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ranking = 0.44275901366042
keywords = progressive supranuclear, supranuclear, supranuclear palsy, palsy
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4/6. 4-repeat tauopathy sharing pathological and biochemical features of corticobasal degeneration and progressive supranuclear palsy.

    We report a 67-year-old man with 4-repeat (4R) tauopathy sharing both features of corticobasal degeneration (CBD) and progressive supranuclear palsy (PSP). Although CBD and PSP have a common pathological feature that 4R tau accumulates in neurons and glia, recent pathological studies have confirmed differences between the two disorders. Clinical features of the present case were asymmetrical apraxia, parkinsonism, memory disturbance, disorientation and left limb myoclonus with a 5-year history. Pathological features were the widespread occurrence of 4R tau-positive structures including pre-tangles, neurofibrillary tangles, astrocytic plaques, tufted astrocytes, coiled bodies and argyrophilic threads. Biochemically, immunoblotting of insoluble tau demonstrated the low molecular fragments of 37 kDa and 33 kDa observed in typical CBD and PSP, respectively, in addition to the presence of 4R tau isoforms. The present case shared tau-related pathological and biochemical features of CBD and PSP. These findings support that CBD and PSP are closely associated disorders having a pathogenesis common to 4R tauopathy.
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ranking = 2.2137950683021
keywords = progressive supranuclear, supranuclear, supranuclear palsy, palsy
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5/6. Influence of target size on vertical gaze palsy in a pathologically proven case of progressive supranuclear palsy.

    We document a new oculomotor phenomenon in a patient with pathologically proven progressive supranuclear gaze palsy (PSP), namely that vertical gaze excursion improves with larger pursuit targets. We used computerised video-oculography during vertical smooth pursuit eye movements (SPEM) of circular targets of diameter 0.16 degrees and 16 degrees, sinusoidally oscillating at 0.08 Hz (peak-to-peak amplitude 49 degrees). Increasing target size improved vertical gaze excursion from 10 degrees to 25 degrees. There was no concomitant increase in slow phase eye velocity. The findings could be explained by a potentiation of the position control mechanism of pursuit by target size due to increased activation of brainstem pursuit-optokinetic pathways and to higher order attentional mechanisms. This observation may be useful in the clinical assessment of PSP patients with severe neck rigidity in whom the doll's head-eye manoeuvre cannot be performed by comparing the degree of vertical gaze palsy during smooth pursuit testing between at least two differently sized targets and observing whether there is a larger excursion in response to a large target such as a newspaper.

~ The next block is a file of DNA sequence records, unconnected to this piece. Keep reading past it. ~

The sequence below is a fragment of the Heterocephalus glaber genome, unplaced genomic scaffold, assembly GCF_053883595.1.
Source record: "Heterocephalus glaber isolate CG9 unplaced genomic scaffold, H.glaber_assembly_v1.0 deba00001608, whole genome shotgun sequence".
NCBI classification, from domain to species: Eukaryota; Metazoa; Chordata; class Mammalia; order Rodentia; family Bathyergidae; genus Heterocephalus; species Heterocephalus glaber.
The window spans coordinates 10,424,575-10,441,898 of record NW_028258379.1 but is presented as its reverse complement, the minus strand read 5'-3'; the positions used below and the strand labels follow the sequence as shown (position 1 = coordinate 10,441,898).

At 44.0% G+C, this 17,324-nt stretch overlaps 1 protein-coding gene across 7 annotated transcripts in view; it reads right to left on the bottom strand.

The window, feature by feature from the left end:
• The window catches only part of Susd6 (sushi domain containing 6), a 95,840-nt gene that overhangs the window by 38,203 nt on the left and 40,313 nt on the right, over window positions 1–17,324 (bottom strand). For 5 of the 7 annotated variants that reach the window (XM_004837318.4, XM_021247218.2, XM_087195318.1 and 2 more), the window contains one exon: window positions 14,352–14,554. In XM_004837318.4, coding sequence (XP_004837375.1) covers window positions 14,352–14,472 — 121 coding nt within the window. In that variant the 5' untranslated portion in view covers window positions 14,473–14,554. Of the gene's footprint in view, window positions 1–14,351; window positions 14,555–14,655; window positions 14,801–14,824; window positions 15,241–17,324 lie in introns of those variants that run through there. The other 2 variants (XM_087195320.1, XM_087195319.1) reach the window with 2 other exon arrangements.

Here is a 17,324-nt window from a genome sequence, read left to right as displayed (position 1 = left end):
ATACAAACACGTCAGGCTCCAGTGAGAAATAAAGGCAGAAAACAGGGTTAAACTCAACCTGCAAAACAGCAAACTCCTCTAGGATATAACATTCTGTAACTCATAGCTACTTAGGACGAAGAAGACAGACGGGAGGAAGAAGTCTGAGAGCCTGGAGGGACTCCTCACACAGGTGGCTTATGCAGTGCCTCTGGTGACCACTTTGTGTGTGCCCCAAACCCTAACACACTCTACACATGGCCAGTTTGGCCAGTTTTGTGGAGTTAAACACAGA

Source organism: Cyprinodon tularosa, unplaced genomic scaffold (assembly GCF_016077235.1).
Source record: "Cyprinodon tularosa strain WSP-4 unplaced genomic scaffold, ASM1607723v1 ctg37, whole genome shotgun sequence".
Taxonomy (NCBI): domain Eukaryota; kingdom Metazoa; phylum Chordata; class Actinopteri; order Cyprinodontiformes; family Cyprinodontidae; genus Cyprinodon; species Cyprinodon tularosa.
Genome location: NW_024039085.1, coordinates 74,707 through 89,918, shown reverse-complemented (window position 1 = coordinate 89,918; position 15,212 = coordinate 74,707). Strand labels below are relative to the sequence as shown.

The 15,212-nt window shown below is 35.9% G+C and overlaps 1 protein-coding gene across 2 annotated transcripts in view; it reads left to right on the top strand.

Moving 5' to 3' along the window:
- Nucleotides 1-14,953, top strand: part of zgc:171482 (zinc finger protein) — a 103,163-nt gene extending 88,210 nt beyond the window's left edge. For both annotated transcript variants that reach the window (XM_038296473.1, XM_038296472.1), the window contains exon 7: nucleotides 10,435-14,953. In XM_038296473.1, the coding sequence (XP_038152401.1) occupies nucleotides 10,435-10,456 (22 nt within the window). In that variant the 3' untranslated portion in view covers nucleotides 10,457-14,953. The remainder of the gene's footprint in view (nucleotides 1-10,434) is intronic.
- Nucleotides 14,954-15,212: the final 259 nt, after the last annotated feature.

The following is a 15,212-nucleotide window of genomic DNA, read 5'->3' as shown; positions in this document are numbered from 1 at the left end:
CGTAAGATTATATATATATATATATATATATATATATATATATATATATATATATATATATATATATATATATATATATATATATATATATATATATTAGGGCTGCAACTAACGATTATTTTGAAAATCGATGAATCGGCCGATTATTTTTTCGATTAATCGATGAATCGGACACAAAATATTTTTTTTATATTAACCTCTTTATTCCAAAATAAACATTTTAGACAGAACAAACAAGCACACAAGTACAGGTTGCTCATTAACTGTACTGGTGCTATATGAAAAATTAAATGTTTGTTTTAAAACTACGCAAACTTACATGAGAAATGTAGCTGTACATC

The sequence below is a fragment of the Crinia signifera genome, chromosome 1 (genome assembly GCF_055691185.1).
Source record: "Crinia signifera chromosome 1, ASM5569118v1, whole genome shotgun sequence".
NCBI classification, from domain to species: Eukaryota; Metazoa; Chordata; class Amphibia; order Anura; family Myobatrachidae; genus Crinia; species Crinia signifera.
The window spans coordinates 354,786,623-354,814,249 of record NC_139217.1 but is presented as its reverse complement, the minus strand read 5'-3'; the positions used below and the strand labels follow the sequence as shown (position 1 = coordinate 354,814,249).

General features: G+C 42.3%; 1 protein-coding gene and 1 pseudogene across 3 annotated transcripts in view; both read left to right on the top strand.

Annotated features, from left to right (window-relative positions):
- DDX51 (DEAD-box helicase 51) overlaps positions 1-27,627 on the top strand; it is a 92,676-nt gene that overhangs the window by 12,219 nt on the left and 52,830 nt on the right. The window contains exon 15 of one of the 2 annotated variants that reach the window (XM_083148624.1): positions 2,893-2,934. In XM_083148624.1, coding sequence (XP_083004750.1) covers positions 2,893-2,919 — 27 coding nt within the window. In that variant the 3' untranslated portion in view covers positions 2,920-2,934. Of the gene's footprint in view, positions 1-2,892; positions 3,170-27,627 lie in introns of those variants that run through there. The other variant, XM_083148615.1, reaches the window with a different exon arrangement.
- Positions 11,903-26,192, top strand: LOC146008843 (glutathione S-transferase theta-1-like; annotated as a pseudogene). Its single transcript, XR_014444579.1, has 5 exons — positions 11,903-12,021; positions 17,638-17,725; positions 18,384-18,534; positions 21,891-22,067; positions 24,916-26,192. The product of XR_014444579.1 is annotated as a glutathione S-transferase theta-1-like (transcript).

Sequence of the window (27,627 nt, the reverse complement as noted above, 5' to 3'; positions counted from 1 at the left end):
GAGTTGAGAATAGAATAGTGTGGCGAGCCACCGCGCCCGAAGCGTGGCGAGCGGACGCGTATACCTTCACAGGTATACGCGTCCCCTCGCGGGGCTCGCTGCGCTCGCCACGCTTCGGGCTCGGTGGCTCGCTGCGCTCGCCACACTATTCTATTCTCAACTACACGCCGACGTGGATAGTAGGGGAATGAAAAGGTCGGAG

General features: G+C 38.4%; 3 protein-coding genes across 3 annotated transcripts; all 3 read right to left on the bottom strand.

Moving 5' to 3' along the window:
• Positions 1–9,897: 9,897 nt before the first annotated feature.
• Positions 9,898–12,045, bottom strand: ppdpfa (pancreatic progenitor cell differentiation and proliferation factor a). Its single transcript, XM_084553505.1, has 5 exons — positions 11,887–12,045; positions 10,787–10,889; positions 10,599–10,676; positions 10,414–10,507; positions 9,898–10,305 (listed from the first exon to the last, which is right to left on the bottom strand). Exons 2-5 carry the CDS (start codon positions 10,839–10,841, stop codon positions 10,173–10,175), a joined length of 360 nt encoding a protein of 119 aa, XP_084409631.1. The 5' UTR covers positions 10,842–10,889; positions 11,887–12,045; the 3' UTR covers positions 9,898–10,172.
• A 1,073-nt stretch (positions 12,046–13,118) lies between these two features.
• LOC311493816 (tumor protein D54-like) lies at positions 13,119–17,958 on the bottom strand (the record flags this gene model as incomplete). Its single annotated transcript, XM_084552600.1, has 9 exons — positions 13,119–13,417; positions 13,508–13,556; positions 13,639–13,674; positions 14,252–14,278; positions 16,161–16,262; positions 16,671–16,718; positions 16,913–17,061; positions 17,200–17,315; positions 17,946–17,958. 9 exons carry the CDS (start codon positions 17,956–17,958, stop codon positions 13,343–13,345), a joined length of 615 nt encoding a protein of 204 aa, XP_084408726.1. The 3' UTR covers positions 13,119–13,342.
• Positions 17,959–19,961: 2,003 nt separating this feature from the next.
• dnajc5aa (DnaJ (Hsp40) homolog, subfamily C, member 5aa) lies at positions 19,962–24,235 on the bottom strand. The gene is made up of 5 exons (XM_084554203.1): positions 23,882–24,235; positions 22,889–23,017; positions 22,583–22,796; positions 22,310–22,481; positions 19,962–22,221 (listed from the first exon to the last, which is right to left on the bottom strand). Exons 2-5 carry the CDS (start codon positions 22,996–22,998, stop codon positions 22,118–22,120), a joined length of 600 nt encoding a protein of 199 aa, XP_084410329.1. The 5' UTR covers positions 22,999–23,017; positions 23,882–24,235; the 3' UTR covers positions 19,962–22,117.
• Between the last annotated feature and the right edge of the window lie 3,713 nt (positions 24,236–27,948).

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ranking = 2.1763789235647
keywords = progressive supranuclear, supranuclear, supranuclear palsy, palsy
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6/6. Young onset limb spasticity with PSP-like brain and spinal cord NFT-tau pathology.

    A 30-year-old white man presented with a sporadic form of gradually progressive spastic gait and, later, supranuclear vertical and horizontal gaze palsy, mild cognitive impairment, loss of postural reflexes, and falls. dna analysis revealed H1/H1 haplotype without tau gene (exons 9 to 13) mutation. Eight years later, postmortem revealed a tauopathy similar to progressive supranuclear palsy. Unusual aspects were early age at onset, neurofibrillary tangle, and tau involvement of the cord.
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ranking = 0.54459054975047
keywords = progressive supranuclear, supranuclear, supranuclear palsy, palsy